Seminario

Ordinary Practices – Extraordinary Lives

13 giugno 2024
Orario di inizio 
16:30
Palazzo di Sociologia - Via Verdi 26, Trento
Sala Riunioni 2° piano
Organizzato da: 
Rosa Miriam Salzberg
Destinatari: 
Comunità universitaria
Partecipazione: 
Ingresso libero
Speaker: 
Alison Brown, Cardiff University

This seminar is part of "Mobile Lives: Itinerant and Street Trades and the Informal Econom".

Keynote Lecture

Chair:

  • Paolo Boccagni,Università di Trento 

Every day, millions of people in cities around the world seek their fortunes on the street.  Their livelihoods depend on small transactions, buying and selling basic foods and small consumer items to vulnerable and low-income urban populations.  Yet street trade has many hidden dimensions, linked locally through kinship and ethnicity to urban and political communities, and internationally through diasporas and trade routes to global supply chains. Although the livelihoods of many urban residents depend on street trade, a ‘reasoned reaction’ in today’s neoliberal economies, its poverty-reduction and economic development potential, and flexibility in response to digital trade is rarely recognised.  Local authorities react with benign neglect or open hostility leading to forced evictions which simply intensify poverty.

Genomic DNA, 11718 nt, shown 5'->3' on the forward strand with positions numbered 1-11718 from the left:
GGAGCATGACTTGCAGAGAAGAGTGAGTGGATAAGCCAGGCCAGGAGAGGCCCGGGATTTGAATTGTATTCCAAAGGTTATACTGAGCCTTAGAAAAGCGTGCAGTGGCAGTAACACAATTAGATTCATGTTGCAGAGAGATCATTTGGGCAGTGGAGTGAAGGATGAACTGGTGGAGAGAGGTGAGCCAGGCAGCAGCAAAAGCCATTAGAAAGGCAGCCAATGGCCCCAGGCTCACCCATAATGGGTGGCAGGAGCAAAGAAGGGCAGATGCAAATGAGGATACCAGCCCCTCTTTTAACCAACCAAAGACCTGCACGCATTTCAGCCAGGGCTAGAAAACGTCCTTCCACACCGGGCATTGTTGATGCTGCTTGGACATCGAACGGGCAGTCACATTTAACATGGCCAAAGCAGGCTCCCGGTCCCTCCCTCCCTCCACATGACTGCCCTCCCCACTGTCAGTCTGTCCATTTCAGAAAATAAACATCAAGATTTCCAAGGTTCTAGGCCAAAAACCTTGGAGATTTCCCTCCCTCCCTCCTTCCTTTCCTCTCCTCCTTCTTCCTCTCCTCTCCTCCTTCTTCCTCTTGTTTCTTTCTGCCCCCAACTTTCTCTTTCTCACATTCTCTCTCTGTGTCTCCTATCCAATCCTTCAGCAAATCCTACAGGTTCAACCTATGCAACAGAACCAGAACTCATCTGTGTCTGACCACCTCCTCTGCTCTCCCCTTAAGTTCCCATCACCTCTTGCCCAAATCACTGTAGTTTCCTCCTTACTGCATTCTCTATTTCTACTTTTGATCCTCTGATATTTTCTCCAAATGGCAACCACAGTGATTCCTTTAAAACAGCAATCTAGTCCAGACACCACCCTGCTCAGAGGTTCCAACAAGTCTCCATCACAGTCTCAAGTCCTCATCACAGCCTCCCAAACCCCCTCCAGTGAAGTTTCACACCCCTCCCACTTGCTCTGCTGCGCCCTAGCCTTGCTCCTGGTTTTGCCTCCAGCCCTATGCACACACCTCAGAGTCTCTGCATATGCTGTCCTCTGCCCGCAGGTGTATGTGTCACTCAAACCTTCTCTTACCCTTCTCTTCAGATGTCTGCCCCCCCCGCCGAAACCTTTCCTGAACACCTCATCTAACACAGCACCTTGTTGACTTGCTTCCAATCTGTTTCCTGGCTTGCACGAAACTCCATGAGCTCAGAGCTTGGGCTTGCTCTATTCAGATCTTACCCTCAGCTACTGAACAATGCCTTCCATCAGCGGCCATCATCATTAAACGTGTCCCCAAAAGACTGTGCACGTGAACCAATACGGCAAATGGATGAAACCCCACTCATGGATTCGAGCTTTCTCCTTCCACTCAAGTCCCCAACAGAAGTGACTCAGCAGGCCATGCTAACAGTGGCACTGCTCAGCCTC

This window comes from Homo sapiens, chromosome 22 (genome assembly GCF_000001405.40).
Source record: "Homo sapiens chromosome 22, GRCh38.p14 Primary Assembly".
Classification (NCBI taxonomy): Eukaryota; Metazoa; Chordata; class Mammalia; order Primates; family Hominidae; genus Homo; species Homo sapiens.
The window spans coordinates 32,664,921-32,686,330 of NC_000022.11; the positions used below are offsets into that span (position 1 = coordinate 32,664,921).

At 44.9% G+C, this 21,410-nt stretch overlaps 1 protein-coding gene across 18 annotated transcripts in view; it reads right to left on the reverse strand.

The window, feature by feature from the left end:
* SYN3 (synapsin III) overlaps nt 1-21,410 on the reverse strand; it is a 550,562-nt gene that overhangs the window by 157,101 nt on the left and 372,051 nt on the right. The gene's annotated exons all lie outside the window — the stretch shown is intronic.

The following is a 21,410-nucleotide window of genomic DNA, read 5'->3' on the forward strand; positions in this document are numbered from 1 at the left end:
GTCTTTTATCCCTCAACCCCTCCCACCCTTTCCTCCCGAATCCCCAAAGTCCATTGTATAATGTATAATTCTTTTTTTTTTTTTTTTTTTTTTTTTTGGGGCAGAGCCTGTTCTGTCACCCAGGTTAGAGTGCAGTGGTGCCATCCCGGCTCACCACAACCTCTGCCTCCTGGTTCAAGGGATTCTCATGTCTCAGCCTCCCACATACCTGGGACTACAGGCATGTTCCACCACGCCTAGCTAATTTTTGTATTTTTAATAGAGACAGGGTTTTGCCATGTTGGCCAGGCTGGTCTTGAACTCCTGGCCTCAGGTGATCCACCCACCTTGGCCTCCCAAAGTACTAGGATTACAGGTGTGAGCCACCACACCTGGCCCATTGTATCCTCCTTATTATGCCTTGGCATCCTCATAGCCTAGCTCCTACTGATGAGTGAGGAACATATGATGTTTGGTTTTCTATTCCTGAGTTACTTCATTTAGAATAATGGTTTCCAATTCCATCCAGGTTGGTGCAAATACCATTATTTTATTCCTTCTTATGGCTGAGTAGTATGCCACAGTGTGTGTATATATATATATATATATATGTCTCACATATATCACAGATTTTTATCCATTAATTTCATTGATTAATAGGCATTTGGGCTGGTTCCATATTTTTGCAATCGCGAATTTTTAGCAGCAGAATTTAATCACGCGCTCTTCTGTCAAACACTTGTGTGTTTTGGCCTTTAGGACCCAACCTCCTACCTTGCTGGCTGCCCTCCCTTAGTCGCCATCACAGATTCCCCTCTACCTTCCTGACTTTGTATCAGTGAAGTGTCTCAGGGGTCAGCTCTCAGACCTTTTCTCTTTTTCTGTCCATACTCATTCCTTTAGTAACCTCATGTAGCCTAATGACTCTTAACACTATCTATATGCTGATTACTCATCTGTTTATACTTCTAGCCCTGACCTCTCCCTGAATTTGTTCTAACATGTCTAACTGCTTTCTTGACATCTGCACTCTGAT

Nevertheless, street trade, through ‘quiet encroachment of the ordinary’ (Bayat, 1997) transforms cities and neighbourhoods through vibrant and complex commercial interactions. This talk examines the many facets of 21st century street trade in different countries and continents, examining its role through the dimension of spaces of occupation claim; urban rights and legal challenge; grassroots action and political protest; international trade and its operation beyond borders; and urban resilience in conflict-affected cities.  The talk draws on over 20 years’ of research led by the Informality Research Observatory at Cardiff University, to challenge historical and contemporary conceptions of street trade.

Alison Brown is Professor of Urban Planning and International Development in the School of Geography and Planning, and Director for the Master’s in International Planning and Development. She is an urban planner and development policy expert with international experience in academia and professional practice in over 30 different countries, in Africa, Asia, Europe, Latin America, and the Middle East. She is convenor of the School’s Informality Research Observatory.